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Aggregate Supply Curve: Definition & Overview

Aggregate Supply Curve: Definition & Overview
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  • 0:02 Definition of…
  • 0:20 Vertical Long Run of Slope
  • 2:03 Upward Sloping in Short Run
  • 4:18 Shifts in Aggregate…
  • 6:32 Lesson Summary
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Lesson Transcript
Instructor: Shawn Grimsley
Economists often analyze the total supply of goods and services provided by businesses on an economy-wide basis. In this lesson, you'll learn about the aggregate supply curve, including key concepts related to it.

Definition of Aggregate Supply Curve

An aggregate supply curve shows the quantity of all the goods and services that businesses in an economy will sell at a particular price level. In the long run, the aggregate supply curve is vertical, but the aggregate supply curve will be upward sloping in the short run.

Vertical Long Run of Slope

As said earlier, the aggregate supply curve is completely vertical in the long run. You're probably asking yourself why. The total production of goods and services in an economy is its real gross domestic product (GDP). In the long-run, GDP depends on the supply of labor, capital, land, natural resources, and the availability of technology to turn these resources into goods and services. In the long run, these factors of production determine the quantity of goods and services that are supplied in an economy. This quantity is the same regardless of a price level.

But, you may be asking yourself why the supply curves for individual goods or services are upward sloping instead of vertical. The upward slope of the supply curve for specific goods or services has to do with relative prices, which are simply the prices of goods and services compared to other goods and services. A business can take advantage of relative prices to increase production of a specific good or service.

Let's say that you own an industrial bakery where you mass-produce donuts and cinnamon rolls. The market price of donuts has increased. Assuming that the other prices in the economy remain constant, you can shift your labor and ingredients away from production of cinnamon rolls to donuts. In contrast, an entire economy's production is limited by available labor, capital, land, and natural resources. When prices rise at the same time in economy, there can be no change in the overall quantity of goods or service produced; you can shift production around, but the numbers remain the same because we are dealing with aggregates.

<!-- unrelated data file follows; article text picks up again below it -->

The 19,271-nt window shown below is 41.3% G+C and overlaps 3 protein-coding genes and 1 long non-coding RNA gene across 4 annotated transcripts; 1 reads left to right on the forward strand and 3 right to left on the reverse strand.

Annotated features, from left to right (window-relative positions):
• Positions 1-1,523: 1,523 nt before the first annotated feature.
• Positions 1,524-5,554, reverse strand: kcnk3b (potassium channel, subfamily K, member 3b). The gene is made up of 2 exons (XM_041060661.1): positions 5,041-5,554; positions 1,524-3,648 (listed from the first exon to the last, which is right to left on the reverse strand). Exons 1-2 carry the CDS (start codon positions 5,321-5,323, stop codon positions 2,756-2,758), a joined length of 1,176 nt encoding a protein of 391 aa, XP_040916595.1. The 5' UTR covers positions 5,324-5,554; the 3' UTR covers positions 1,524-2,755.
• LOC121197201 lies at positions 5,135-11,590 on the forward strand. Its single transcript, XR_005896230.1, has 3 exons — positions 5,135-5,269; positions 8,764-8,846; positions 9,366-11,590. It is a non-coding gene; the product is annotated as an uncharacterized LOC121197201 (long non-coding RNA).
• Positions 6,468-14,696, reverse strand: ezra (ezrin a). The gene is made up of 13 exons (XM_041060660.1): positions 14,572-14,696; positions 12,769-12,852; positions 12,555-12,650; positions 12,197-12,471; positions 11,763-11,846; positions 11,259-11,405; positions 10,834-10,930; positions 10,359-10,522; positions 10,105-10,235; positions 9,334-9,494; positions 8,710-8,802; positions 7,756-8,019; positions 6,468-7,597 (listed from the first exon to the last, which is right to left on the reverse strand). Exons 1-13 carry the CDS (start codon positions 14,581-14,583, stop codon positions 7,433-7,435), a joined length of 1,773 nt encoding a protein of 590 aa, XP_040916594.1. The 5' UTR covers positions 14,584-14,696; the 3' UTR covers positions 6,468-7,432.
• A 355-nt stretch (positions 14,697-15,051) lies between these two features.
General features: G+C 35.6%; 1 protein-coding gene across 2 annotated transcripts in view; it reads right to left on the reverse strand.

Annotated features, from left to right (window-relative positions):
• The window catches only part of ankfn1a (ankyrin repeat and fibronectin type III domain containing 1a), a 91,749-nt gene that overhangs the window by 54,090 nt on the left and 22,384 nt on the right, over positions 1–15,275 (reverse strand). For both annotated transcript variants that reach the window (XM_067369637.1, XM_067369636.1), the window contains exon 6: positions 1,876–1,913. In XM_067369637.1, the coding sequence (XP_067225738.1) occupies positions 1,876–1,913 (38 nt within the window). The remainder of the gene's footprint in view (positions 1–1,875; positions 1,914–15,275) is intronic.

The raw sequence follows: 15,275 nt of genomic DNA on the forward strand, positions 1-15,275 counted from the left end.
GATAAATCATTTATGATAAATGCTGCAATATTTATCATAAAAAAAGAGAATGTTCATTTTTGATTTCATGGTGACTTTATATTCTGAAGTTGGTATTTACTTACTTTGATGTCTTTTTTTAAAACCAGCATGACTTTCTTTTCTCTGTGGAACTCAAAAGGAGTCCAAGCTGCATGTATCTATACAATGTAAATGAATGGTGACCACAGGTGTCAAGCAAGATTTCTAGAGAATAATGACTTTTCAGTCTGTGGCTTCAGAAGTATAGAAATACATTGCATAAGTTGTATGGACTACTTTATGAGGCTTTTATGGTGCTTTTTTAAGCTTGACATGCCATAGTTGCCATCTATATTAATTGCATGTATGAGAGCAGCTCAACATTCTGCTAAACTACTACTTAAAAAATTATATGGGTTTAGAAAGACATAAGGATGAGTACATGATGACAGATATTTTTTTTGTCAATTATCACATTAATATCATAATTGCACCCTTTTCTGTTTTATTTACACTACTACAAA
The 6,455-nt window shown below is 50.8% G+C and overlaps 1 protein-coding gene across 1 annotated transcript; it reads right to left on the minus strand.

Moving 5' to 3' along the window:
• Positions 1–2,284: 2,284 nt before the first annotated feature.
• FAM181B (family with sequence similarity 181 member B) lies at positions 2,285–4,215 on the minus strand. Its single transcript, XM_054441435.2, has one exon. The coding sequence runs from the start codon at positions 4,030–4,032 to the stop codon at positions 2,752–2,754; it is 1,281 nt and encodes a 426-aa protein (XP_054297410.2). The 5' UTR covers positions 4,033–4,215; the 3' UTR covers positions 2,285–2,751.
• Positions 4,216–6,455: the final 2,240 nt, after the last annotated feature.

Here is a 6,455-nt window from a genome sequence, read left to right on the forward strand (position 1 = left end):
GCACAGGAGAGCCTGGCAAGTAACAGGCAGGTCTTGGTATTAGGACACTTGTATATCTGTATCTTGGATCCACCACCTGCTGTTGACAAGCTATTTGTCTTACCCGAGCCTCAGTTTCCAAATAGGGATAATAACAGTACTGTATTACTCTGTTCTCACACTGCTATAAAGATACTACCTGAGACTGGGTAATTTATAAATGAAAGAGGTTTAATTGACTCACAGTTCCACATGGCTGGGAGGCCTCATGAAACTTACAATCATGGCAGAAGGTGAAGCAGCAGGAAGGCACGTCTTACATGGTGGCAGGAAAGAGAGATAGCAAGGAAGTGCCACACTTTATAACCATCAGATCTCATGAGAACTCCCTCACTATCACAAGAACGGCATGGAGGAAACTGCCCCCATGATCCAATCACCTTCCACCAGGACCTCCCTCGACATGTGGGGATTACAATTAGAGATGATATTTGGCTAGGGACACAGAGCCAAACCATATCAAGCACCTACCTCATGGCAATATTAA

Upward Sloping in Short Run

In the short run, the aggregate supply curve will react to price level, which means it is upward sloping rather than vertical. If the price level increases, quantity supplied will increase. If the price level decreases, the quantity supplied will decrease. Economists have offered three theories to explain this positive relationship between price and quantity creating an upward sloping curve in the short run. Let's take a brief look at each.

Sticky-wage theory: According to this theory, the short-run aggregate supply curve is upward sloping because wages take time to adjust to changes; wages are sticky. According to the theory, during the time it takes wages to adjust to a lower price level, production becomes less profitable, and businesses reduce supply as a result. For example, a union contract may be in effect for three years with a wage based upon anticipated profits. However, if the profit margin goes down because of a decrease in price, the business is stuck by contract with paying the same wages. It will respond by temporarily reducing the quantity supplied until the wages become unstuck.

Sticky-price theory: The rationale behind sticky-price theory is the same as the sticky-wage theory but with regards to price of the good provided. Menu costs create stickiness in prices because of the costs and time required to change the price, such as costs of printing new sales materials and distributing catalogs and the time required for a retailer to change price tags. Businesses will temporarily reduce the quantity supplied until they can get prices unstuck.

Misperception theory: This theory holds that when a seller sees the price of its products decline, it makes an erroneous assumption that their relative prices have also declined. This misperception tends to induce sellers to supply less quantity to the market. For example, a dairy farmer may see a decline in the price of milk before he or she sees a price decline of many other products at the grocery store. The dairy farmer is induced by this misperception that only the price of milk is in decline to temporary reduce the supply of milk until the perception is corrected.

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